Adverse Effects

Bleeding (Aristotle Study)

Major (2.13%, warfarin 3.09%; P <0.0001)

GI (0.83%, warfarin 0.93%)

Intracranial (0.33%, warfarin 0.82%)

Intraocular (0.06%, warfarin 0.14%)

Fatal (0.06%, warfarin 0.24%)

Clinically relevant nonmajor bleeding (2.08%, warfarin 3.0%; P <0.0001)

Bleeding (Averroes Study)

Major (1.41%, aspirin 0.92%; P = 0.07)

Fatal (0.16%, aspirin 0.16%)

Intracranial (0.34%, aspirin 0.35%)


Hypersensitivity reactions (including skin rash and anaphylactic reactions such as allergic edema)


Apixaban Overview

Apixaban is a prescription medication used to reduce the risk of stroke and systemic embolism (artery blockage). Apixaban belongs to a group of drugs called Xa inhibitor anticoagulants, which decrease the chance of a blood clot forming in the body. It is also used to treat deep vein thrombosis (DVT) and pulmonary embolism (PE) in some patients as well as prevent blood clots that travel throughout the body in patients who have been treated for these type of blood clots.

This medication comes in tablet form and is taken twice a day with or without food.

Common side effects are related to bleeding.

Apixaban Brand Names

Apixaban may be found in some form under the following brand names:

  • Eliquis

Apixaban Interactions

You may have a higher risk of bleeding if you take apixaban and take other medicines that increase your risk of bleeding, including:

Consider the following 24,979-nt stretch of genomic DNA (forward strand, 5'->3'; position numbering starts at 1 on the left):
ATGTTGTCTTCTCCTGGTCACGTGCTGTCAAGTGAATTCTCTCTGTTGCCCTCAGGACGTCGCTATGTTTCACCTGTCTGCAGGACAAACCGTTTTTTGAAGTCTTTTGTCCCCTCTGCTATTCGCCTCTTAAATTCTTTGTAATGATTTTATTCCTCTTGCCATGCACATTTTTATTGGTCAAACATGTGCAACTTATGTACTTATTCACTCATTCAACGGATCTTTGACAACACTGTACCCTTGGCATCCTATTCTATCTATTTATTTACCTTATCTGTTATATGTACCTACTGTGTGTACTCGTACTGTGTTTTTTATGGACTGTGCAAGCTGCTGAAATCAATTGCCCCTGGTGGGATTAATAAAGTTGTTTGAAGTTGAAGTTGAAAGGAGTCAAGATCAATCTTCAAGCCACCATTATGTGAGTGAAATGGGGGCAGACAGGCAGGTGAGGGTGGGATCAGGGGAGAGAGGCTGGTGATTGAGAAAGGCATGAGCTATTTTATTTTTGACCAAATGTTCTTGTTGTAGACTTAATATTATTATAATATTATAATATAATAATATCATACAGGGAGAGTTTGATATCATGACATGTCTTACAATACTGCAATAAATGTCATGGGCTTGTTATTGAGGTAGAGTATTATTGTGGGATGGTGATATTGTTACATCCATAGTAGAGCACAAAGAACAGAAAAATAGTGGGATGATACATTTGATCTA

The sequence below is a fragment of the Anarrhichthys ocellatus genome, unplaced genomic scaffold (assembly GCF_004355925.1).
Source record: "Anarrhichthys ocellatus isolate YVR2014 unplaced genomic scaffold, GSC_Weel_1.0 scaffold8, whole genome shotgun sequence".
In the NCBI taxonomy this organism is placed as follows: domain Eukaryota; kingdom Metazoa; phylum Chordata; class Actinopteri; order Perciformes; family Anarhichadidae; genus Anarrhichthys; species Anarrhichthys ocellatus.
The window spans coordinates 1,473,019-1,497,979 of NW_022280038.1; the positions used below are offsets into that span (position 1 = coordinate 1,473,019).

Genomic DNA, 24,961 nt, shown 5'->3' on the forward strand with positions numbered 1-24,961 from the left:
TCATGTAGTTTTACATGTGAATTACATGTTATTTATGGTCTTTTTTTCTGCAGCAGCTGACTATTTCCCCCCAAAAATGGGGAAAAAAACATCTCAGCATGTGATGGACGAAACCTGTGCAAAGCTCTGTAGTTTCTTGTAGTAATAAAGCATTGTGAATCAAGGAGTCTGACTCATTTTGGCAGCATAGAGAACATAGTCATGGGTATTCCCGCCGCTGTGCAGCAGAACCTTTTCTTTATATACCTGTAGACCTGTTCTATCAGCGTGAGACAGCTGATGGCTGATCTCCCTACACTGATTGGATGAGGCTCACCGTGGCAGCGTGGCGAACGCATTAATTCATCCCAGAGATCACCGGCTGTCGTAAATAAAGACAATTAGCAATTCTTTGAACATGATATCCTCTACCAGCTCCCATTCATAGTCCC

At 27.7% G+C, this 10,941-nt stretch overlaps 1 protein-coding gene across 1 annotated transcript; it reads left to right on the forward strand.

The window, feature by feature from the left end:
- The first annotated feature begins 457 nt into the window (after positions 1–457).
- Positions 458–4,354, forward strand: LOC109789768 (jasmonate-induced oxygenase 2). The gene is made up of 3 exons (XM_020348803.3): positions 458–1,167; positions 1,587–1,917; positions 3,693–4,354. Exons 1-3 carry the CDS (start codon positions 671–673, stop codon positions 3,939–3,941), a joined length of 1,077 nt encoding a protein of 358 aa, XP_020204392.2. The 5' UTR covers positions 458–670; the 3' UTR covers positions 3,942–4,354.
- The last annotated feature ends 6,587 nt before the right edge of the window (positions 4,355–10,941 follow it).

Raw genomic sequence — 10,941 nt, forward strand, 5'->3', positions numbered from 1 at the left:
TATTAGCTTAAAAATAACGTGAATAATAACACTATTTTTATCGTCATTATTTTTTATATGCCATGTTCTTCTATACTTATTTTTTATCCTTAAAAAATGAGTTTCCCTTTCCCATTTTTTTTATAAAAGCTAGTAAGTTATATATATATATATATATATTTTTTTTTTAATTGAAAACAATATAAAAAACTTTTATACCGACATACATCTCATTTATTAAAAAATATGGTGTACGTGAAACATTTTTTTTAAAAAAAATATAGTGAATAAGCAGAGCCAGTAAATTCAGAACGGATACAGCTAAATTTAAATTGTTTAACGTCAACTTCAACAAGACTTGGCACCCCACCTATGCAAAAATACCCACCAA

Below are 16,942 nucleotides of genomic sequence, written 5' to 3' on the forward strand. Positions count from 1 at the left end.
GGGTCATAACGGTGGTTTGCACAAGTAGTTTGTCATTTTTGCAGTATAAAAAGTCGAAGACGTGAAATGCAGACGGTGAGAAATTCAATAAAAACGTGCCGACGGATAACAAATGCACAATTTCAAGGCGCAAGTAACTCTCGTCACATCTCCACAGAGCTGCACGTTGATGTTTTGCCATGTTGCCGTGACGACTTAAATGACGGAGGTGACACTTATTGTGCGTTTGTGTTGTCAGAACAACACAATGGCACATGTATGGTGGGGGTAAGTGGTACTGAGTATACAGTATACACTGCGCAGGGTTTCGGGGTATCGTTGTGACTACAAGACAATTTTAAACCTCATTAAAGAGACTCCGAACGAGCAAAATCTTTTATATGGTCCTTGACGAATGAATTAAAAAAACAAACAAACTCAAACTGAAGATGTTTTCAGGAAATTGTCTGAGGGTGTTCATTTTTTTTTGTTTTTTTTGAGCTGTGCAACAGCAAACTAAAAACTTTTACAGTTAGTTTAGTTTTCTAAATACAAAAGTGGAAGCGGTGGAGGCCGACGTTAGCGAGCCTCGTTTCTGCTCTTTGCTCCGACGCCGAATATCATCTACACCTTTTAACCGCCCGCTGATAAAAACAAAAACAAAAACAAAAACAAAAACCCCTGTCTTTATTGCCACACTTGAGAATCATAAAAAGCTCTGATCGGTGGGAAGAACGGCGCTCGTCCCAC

• aspirin or aspirin-containing products
  • long-term (chronic) use of nonsteroidal anti-inflammatory drugs (NSAIDs)
  • warfarin sodium (Coumadin, Jantoven)
  • any medicine that contains heparin
  • selective serotonin reuptake inhibitors (SSRIs) or serotonin norepinephrine reuptake inhibitors (SNRIs)
  • other medicines to help prevent or treat blood clots

Tell your doctor if you take any of these medicines. Ask your doctor or pharmacist if you are not sure if your medicine is one listed above.

What happens if I overdose?

Seek emergency medical attention or call the Poison Help line at 1-800-222-1222.

What should I avoid while taking apixaban?

Avoid activities that may increase your risk of bleeding or injury. Use extra care to prevent bleeding while shaving or brushing your teeth.

Grapefruit and grapefruit juice may interact with apixaban and lead to unwanted side effects. Discuss the use of grapefruit products with your doctor.

Apixaban side effects

Get emergency medical help if you have signs of an allergic reaction: hives; difficult breathing; swelling of your face, lips, tongue, or throat.

Also seek emergency medical attention if you have symptoms of a spinal blood clot: back pain, numbness or muscle weakness in your lower body, or loss of bladder or bowel control.

Call your doctor at once if you have: